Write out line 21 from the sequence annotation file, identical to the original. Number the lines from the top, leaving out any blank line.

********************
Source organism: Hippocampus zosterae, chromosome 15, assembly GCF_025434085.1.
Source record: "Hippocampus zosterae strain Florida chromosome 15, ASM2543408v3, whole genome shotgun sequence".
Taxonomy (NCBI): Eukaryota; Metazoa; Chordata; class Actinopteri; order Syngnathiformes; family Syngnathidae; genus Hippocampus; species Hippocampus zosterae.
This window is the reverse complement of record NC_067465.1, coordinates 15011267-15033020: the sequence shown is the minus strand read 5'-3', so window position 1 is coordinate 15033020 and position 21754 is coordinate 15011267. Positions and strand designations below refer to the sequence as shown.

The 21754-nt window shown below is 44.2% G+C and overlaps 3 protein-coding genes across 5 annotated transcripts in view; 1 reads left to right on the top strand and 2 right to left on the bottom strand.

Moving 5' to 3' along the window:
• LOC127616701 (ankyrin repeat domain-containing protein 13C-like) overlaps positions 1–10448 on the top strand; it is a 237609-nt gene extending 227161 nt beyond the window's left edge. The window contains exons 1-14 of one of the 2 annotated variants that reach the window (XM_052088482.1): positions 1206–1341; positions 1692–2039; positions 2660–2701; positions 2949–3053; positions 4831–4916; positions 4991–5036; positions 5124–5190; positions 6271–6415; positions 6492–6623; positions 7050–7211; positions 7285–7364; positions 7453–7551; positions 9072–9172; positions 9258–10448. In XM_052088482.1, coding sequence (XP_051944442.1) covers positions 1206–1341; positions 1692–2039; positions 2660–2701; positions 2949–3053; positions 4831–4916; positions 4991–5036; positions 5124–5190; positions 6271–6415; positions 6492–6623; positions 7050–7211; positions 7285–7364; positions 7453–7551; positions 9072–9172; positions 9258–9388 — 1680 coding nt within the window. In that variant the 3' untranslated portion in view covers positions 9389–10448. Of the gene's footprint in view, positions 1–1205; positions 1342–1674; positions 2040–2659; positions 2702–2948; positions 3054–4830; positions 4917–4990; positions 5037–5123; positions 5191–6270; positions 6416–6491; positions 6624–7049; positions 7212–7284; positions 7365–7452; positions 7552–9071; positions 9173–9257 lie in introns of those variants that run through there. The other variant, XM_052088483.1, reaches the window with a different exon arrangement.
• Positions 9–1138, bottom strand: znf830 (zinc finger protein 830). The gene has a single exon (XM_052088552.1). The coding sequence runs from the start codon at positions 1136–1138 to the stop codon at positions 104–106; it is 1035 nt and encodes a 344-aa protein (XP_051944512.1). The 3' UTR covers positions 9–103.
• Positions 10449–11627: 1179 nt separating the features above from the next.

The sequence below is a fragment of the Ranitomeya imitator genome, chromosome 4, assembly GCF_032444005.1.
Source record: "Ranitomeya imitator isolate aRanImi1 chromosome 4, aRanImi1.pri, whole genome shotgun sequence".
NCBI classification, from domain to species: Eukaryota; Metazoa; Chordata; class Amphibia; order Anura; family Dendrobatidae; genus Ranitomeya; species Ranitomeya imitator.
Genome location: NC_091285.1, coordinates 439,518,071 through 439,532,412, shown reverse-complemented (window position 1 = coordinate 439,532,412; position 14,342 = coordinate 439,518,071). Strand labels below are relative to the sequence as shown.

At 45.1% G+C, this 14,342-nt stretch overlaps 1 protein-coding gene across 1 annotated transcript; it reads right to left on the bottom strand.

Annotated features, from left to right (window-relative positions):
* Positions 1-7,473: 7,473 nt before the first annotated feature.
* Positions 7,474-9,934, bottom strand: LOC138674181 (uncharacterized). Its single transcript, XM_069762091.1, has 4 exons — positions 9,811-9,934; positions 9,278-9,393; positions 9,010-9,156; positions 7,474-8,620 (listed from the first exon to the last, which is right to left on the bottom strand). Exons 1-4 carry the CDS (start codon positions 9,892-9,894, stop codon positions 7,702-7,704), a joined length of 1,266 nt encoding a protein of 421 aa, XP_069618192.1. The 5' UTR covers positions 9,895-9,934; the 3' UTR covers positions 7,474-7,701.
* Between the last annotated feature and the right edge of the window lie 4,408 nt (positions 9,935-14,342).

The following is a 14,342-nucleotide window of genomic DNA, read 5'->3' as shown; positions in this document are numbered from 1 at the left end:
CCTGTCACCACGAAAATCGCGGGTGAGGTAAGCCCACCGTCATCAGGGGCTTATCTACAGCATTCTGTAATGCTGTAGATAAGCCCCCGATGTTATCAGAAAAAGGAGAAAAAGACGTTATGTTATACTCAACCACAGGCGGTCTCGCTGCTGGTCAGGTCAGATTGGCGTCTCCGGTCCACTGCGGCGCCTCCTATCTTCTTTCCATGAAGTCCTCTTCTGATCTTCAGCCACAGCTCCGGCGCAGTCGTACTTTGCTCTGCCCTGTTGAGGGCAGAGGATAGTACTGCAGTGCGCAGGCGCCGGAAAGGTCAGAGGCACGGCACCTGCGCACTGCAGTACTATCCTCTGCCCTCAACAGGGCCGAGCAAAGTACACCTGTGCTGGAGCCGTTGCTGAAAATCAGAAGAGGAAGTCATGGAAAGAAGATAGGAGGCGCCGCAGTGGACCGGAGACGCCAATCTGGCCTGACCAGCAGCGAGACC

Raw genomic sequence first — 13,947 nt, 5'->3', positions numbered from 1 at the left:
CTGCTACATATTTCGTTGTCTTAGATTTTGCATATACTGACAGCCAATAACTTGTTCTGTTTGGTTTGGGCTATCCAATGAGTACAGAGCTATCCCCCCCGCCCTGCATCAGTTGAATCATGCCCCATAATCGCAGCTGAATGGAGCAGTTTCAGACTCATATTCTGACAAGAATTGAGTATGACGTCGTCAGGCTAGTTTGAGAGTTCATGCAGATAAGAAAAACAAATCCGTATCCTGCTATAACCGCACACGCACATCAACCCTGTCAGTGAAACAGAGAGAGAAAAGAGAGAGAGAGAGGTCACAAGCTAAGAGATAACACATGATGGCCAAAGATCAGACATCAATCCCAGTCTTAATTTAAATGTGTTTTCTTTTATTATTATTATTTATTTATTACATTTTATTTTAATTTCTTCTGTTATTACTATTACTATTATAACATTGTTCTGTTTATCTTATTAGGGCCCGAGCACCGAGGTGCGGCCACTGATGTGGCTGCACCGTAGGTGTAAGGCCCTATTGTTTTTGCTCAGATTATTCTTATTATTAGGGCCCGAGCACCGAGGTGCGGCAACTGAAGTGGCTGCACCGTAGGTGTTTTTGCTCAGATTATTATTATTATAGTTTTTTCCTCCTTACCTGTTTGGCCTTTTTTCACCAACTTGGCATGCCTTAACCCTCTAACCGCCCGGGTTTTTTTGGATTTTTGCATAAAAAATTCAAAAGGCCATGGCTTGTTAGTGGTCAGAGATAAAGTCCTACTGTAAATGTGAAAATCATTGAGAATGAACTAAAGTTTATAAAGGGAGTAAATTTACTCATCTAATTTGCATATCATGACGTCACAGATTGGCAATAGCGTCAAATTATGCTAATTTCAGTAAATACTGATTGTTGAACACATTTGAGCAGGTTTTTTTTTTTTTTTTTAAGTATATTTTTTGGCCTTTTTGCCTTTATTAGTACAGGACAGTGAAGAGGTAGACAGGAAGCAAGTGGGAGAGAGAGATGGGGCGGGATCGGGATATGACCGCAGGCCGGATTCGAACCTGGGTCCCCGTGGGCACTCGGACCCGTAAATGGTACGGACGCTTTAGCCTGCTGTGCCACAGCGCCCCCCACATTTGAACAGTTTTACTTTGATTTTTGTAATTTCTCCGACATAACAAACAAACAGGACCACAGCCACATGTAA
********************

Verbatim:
Raw genomic sequence first — 13,947 nt, 5'->3', positions numbered from 1 at the left: